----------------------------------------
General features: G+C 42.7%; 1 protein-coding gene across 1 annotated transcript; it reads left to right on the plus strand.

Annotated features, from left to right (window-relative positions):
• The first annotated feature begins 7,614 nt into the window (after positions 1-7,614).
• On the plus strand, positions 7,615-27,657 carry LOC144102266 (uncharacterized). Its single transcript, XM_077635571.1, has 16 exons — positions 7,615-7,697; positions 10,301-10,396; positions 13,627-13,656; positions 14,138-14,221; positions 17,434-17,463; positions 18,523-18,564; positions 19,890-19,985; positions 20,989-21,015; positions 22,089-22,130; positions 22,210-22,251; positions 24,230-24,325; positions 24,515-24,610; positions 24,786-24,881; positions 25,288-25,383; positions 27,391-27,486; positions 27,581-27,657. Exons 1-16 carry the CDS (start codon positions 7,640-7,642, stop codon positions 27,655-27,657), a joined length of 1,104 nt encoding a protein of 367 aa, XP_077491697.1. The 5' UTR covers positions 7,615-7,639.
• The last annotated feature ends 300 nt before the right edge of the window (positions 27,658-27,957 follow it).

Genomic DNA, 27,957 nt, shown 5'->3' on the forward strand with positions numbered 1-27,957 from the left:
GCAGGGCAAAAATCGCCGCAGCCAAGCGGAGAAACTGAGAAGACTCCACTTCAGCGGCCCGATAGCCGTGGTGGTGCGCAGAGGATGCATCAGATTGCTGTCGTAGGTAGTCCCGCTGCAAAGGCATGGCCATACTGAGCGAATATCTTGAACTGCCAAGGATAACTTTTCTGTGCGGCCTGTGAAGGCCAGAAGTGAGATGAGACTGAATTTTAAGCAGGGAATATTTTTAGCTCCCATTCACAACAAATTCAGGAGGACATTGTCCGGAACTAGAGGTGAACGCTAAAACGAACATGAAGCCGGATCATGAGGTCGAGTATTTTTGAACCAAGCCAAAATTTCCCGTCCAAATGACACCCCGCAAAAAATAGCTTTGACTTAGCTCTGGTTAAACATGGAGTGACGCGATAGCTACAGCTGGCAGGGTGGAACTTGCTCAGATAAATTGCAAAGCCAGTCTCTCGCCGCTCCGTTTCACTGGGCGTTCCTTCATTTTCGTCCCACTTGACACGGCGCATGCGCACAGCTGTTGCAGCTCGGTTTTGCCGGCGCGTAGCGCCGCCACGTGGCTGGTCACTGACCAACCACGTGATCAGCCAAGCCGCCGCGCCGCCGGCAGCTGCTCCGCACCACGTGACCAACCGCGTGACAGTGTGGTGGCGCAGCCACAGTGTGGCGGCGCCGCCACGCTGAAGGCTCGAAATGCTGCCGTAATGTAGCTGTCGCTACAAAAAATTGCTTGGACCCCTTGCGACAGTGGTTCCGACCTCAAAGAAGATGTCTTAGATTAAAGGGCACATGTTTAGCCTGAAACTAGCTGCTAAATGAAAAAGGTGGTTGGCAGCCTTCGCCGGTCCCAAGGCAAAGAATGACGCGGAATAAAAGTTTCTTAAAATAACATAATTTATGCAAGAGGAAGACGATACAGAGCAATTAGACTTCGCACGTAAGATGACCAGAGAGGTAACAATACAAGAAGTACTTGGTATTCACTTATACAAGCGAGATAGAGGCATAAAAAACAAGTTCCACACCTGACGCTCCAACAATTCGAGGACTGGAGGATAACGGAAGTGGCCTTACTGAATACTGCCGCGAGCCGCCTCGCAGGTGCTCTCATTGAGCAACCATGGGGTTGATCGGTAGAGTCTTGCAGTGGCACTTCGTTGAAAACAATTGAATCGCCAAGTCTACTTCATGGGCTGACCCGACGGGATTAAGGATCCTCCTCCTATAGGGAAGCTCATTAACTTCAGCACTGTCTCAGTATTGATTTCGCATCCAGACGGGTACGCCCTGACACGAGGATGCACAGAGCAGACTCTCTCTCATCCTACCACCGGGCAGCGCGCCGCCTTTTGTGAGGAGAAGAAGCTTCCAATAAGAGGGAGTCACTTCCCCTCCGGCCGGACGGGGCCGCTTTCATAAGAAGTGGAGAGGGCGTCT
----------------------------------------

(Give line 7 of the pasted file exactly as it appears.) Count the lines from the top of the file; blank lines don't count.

GCAGGGCAAAAATCGCCGCAGCCAAGCGGAGAAACTGAGAAGACTCCACTTCAGCGGCCCGATAGCCGTGGTGGTGCGCAGAGGATGCATCAGATTGCTGTCGTAGGTAGTCCCGCTGCAAAGGCATGGCCATACTGAGCGAATATCTTGAACTGCCAAGGATAACTTTTCTGTGCGGCCTGTGAAGGCCAGAAGTGAGATGAGACTGAATTTTAAGCAGGGAATATTTTTAGCTCCCATTCACAACAAATTCAGGAGGACATTGTCCGGAACTAGAGGTGAACGCTAAAACGAACATGAAGCCGGATCATGAGGTCGAGTATTTTTGAACCAAGCCAAAATTTCCCGTCCAAATGACACCCCGCAAAAAATAGCTTTGACTTAGCTCTGGTTAAACATGGAGTGACGCGATAGCTACAGCTGGCAGGGTGGAACTTGCTCAGATAAATTGCAAAGCCAGTCTCTCGCCGCTCCGTTTCACTGGGCGTTCCTTCATTTTCGTCCCACTTGACACGGCGCATGCGCACAGCTGTTGCAGCTCGGTTTTGCCGGCGCGTAGCGCCGCCACGTGGCTGGTCACTGACCAACCACGTGATCAGCCAAGCCGCCGCGCCGCCGGCAGCTGCTCCGCACCACGTGACCAACCGCGTGACAGTGTGGTGGCGCAGCCACAGTGTGGCGGCGCCGCCACGCTGAAGGCTCGAAATGCTGCCGTAATGTAGCTGTCGCTACAAAAAATTGCTTGGACCCCTTGCGACAGTGGTTCCGACCTCAAAGAAGATGTCTTAGATTAAAGGGCACATGTTTAGCCTGAAACTAGCTGCTAAATGAAAAAGGTGGTTGGCAGCCTTCGCCGGTCCCAAGGCAAAGAATGACGCGGAATAAAAGTTTCTTAAAATAACATAATTTATGCAAGAGGAAGACGATACAGAGCAATTAGACTTCGCACGTAAGATGACCAGAGAGGTAACAATACAAGAAGTACTTGGTATTCACTTATACAAGCGAGATAGAGGCATAAAAAACAAGTTCCACACCTGACGCTCCAACAATTCGAGGACTGGAGGATAACGGAAGTGGCCTTACTGAATACTGCCGCGAGCCGCCTCGCAGGTGCTCTCATTGAGCAACCATGGGGTTGATCGGTAGAGTCTTGCAGTGGCACTTCGTTGAAAACAATTGAATCGCCAAGTCTACTTCATGGGCTGACCCGACGGGATTAAGGATCCTCCTCCTATAGGGAAGCTCATTAACTTCAGCACTGTCTCAGTATTGATTTCGCATCCAGACGGGTACGCCCTGACACGAGGATGCACAGAGCAGACTCTCTCTCATCCTACCACCGGGCAGCGCGCCGCCTTTTGTGAGGAGAAGAAGCTTCCAATAAGAGGGAGTCACTTCCCCTCCGGCCGGACGGGGCCGCTTTCATAAGAAGTGGAGAGGGCGTCT